of mankind; or learn how few can be interested in the fortune of any
single man; how little vacancy is left in the world for any new object
of attention; to how small extent the brightest blaze of merit can be
spread amidst the mists of business and of folly; and how soon it is
clouded by the intervention of other novelties. Not only the writer of
books, but the commander of armies, and the deliverer of nations, will
easily outlive all noisy and popular reputation: he may be celebrated
for a time by the public voice, but his actions and his name will soon
be considered as remote and unaffecting, and be rarely mentioned but by
those whose alliance gives them some vanity to gratify by frequent
commemoration. It seems not to be sufficiently considered how little
renown can be admitted in the world. Mankind are kept perpetually busy
by their fears or desires, and have not more leisure from their own
affairs than to acquaint themselves with the accidents of the current
day. Engaged in contriving some refuge from calamity, or in shortening
their way to some new possession, they seldom suffer their thoughts to
wander to the past or future; none but a few solitary students have
leisure to inquire into the claims of ancient heroes or sages; and names
which hoped to range over kingdoms and continents shrink at last into
cloisters and colleges. Nor is it certain that even of these dark and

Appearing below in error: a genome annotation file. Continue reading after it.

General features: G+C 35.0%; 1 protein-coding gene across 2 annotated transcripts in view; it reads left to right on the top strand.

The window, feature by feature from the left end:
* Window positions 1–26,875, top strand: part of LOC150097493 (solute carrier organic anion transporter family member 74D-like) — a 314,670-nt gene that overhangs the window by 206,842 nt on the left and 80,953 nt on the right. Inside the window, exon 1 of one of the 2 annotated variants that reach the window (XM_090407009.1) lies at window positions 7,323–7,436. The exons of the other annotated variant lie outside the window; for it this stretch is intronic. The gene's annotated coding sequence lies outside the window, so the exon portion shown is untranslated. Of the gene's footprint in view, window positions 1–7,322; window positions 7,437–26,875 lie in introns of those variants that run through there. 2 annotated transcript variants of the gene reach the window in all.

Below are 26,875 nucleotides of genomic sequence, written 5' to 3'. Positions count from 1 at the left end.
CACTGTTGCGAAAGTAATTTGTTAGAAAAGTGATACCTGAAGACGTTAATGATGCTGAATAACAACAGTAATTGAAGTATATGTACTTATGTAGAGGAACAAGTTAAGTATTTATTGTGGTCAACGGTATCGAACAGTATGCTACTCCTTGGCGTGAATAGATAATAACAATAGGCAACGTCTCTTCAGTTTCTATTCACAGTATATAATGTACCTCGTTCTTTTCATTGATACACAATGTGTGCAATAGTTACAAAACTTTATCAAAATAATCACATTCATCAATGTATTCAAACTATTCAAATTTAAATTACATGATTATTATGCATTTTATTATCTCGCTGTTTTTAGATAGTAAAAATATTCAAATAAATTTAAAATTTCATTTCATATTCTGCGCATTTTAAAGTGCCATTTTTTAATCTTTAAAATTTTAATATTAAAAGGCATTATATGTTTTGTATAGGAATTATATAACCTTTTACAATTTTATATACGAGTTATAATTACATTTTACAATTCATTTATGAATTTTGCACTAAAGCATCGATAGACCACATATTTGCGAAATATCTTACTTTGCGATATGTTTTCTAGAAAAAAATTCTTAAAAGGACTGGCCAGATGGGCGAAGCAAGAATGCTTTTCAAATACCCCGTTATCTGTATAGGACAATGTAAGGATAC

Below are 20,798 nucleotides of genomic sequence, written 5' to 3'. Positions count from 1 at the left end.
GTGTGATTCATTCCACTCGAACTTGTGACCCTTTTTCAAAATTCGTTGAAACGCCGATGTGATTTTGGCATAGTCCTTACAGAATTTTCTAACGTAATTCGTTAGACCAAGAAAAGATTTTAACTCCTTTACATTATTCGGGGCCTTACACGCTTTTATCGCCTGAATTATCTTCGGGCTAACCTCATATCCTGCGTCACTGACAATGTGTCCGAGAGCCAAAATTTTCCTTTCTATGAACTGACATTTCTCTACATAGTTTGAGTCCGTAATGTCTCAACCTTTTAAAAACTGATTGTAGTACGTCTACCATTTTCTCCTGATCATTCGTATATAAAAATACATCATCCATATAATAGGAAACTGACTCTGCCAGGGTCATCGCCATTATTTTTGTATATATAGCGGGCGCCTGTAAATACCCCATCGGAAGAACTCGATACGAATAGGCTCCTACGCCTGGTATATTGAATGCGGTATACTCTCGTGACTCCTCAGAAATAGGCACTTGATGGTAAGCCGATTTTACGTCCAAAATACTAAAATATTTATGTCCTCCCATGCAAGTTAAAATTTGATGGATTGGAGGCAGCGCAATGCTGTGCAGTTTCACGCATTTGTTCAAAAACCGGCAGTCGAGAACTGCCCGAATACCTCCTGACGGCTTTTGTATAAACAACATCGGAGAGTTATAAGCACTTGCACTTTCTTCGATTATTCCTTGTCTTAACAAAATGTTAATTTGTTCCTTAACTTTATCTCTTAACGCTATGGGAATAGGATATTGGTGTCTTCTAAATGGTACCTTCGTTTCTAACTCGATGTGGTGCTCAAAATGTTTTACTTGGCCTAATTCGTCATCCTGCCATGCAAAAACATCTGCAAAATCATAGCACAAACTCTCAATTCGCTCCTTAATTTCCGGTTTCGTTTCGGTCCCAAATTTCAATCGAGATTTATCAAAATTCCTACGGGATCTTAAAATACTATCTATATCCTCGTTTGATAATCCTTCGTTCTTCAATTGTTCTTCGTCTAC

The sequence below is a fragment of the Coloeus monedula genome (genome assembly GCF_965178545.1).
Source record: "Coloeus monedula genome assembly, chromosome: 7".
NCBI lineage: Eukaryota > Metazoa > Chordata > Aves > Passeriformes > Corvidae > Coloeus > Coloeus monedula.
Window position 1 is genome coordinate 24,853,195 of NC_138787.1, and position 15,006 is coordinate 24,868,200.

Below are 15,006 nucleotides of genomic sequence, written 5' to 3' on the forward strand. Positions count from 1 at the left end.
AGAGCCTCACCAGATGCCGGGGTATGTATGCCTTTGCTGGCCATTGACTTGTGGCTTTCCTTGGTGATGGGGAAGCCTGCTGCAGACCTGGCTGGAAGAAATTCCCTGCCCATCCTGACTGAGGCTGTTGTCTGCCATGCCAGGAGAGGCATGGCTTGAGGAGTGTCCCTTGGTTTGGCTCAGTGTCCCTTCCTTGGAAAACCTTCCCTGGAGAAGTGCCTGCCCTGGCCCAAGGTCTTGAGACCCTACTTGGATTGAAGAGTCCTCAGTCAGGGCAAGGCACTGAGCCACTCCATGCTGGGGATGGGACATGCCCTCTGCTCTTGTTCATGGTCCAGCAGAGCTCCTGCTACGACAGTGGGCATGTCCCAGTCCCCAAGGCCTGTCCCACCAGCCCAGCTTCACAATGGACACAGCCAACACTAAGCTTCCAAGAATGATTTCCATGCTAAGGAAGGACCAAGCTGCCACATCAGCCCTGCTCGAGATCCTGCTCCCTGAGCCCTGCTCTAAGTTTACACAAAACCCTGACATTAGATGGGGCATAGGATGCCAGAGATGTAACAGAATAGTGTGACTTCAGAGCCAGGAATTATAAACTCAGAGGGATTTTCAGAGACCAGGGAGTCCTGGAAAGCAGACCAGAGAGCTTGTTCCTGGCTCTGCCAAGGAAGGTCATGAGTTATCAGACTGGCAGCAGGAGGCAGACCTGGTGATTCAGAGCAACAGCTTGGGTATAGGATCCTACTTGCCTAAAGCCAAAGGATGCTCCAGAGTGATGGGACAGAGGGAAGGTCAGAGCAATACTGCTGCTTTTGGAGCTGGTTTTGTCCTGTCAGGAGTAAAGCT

narrow habitations, these last retreats of fame, the possession will be
long kept. Of men devoted to literature very few extend their views
beyond some particular science, and the greater part seldom inquire,
even in their own profession, for any authors but those whom the present
mode of study happens to force upon their notice; they desire not to
fill their minds with unfashionable knowledge, but contentedly resign to
oblivion those books which they now find censured or neglected."

The most remarkable of Johnson's utterances upon his favourite topic of
the Vanity of Human Wishes is the story of _Rasselas_. The plan of the
book is simple, and recalls certain parts of Voltaire's simultaneous but
incomparably more brilliant attack upon Optimism in _Candide_. There is
supposed to be a happy valley in Abyssinia where the royal princes are
confined in total seclusion, but with ample supplies for every
conceivable want. Rasselas, who has been thus educated, becomes curious
as to the outside world, and at last makes his escape with his sister,
her attendant, and the ancient sage and poet, Imlac. Under Imlac's
guidance they survey life and manners in various stations; they make the
acquaintance of philosophers, statesmen, men of the world, and recluses;
they discuss the results of their experience pretty much in the style of
the _Rambler_; they agree to pronounce the sentence "Vanity of
Vanities!" and finally, in a "conclusion where nothing is concluded,"
they resolve to return to the happy valley. The book is little more than
a set of essays upon life, with just story enough to hold it together.
It is wanting in those brilliant flashes of epigram, which illustrate
Voltaire's pages so as to blind some readers to its real force of
sentiment, and yet it leaves a peculiar and powerful impression upon the